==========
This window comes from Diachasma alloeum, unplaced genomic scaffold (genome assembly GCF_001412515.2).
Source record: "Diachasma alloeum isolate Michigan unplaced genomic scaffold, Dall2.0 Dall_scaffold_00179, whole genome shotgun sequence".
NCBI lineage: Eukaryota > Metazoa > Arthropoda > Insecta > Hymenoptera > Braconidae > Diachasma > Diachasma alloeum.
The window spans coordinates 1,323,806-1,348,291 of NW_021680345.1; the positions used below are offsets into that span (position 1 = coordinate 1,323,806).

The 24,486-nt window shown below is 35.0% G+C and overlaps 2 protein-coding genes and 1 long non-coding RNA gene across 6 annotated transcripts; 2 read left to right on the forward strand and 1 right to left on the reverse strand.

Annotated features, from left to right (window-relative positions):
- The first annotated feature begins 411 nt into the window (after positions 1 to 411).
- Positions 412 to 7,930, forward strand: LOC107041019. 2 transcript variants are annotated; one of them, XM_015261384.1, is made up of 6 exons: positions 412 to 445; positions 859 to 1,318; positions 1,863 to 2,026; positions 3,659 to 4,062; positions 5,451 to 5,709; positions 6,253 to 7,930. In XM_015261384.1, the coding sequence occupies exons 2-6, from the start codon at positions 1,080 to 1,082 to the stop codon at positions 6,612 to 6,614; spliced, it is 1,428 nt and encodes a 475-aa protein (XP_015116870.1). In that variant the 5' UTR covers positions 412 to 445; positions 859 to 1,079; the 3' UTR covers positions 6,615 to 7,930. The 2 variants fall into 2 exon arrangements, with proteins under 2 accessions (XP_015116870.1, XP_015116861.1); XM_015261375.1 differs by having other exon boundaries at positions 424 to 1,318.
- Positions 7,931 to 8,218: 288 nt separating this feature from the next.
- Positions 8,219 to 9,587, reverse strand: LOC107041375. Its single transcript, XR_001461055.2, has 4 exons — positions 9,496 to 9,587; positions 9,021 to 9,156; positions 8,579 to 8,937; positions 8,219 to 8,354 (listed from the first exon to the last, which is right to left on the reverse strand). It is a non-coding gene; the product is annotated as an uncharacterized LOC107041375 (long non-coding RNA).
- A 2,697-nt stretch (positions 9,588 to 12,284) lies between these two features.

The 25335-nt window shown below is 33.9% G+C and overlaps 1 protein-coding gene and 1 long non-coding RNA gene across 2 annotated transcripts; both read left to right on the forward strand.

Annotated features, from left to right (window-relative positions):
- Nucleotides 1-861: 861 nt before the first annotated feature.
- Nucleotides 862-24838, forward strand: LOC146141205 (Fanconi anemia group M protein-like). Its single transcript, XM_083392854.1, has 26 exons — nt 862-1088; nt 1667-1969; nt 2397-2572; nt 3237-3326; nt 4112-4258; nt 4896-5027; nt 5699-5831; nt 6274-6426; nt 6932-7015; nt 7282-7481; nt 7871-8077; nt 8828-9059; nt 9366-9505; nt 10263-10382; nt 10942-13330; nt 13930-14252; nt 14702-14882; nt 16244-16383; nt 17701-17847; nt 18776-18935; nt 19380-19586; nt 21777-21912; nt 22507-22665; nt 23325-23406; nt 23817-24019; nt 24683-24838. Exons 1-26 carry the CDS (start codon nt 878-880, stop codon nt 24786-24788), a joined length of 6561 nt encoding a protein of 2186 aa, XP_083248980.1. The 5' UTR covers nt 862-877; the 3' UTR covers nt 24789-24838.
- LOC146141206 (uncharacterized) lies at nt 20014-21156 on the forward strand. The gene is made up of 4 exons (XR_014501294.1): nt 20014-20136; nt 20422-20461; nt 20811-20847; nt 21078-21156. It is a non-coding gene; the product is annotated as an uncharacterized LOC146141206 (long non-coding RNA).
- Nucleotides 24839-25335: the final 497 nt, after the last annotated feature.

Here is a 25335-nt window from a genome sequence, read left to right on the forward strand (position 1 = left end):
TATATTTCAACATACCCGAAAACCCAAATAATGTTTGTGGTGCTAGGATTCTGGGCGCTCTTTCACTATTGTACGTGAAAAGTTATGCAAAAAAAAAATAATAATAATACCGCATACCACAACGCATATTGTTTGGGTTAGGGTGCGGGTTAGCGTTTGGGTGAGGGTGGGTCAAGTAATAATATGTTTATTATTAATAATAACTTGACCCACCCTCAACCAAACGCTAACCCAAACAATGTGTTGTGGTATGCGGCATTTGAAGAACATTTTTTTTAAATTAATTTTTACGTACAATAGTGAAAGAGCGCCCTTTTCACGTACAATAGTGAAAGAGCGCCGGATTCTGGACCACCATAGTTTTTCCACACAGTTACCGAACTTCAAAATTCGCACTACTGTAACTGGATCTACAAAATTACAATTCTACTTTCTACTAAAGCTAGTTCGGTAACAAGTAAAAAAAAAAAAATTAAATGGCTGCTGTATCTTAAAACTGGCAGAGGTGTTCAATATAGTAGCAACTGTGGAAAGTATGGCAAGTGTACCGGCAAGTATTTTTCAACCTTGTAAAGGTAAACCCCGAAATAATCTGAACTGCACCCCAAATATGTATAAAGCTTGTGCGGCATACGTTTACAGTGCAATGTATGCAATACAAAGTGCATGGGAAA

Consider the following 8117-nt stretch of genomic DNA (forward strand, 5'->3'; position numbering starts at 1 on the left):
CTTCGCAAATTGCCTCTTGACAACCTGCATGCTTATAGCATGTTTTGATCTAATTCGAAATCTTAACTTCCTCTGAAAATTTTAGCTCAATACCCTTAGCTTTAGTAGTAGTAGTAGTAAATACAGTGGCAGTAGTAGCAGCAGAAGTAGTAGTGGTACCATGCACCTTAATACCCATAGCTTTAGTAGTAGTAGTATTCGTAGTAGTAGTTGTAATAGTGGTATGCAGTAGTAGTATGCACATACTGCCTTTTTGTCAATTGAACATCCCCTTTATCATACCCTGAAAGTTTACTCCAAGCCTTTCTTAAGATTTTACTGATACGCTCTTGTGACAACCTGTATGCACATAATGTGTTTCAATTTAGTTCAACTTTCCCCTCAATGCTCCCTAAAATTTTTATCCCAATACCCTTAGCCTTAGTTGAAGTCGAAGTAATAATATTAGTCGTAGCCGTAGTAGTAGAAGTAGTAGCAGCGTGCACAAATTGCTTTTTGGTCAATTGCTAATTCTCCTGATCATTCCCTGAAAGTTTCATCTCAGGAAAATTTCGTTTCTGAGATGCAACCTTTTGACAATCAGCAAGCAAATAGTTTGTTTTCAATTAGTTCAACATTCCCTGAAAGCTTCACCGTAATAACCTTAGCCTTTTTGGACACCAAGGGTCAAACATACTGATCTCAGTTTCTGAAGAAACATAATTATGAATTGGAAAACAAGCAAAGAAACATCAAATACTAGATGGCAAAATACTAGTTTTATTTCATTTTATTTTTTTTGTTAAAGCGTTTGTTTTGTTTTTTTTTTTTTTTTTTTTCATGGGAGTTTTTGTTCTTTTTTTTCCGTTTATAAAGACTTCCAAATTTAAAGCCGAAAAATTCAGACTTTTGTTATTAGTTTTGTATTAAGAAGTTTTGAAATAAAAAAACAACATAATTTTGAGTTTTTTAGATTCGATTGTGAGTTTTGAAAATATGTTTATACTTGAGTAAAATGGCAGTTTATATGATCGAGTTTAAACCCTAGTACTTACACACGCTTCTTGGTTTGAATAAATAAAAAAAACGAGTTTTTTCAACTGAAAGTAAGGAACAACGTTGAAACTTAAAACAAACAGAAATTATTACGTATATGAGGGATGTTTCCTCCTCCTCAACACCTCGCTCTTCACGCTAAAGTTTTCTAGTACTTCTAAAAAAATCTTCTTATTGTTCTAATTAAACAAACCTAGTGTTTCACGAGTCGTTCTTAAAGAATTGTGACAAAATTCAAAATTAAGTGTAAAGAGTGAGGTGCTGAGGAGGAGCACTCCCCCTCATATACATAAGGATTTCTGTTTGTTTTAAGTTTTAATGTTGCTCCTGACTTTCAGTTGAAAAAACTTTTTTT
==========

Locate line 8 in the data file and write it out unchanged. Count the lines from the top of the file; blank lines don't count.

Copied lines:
- Positions 412 to 7,930, forward strand: LOC107041019. 2 transcript variants are annotated; one of them, XM_015261384.1, is made up of 6 exons: positions 412 to 445; positions 859 to 1,318; positions 1,863 to 2,026; positions 3,659 to 4,062; positions 5,451 to 5,709; positions 6,253 to 7,930. In XM_015261384.1, the coding sequence occupies exons 2-6, from the start codon at positions 1,080 to 1,082 to the stop codon at positions 6,612 to 6,614; spliced, it is 1,428 nt and encodes a 475-aa protein (XP_015116870.1). In that variant the 5' UTR covers positions 412 to 445; positions 859 to 1,079; the 3' UTR covers positions 6,615 to 7,930. The 2 variants fall into 2 exon arrangements, with proteins under 2 accessions (XP_015116870.1, XP_015116861.1); XM_015261375.1 differs by having other exon boundaries at positions 424 to 1,318.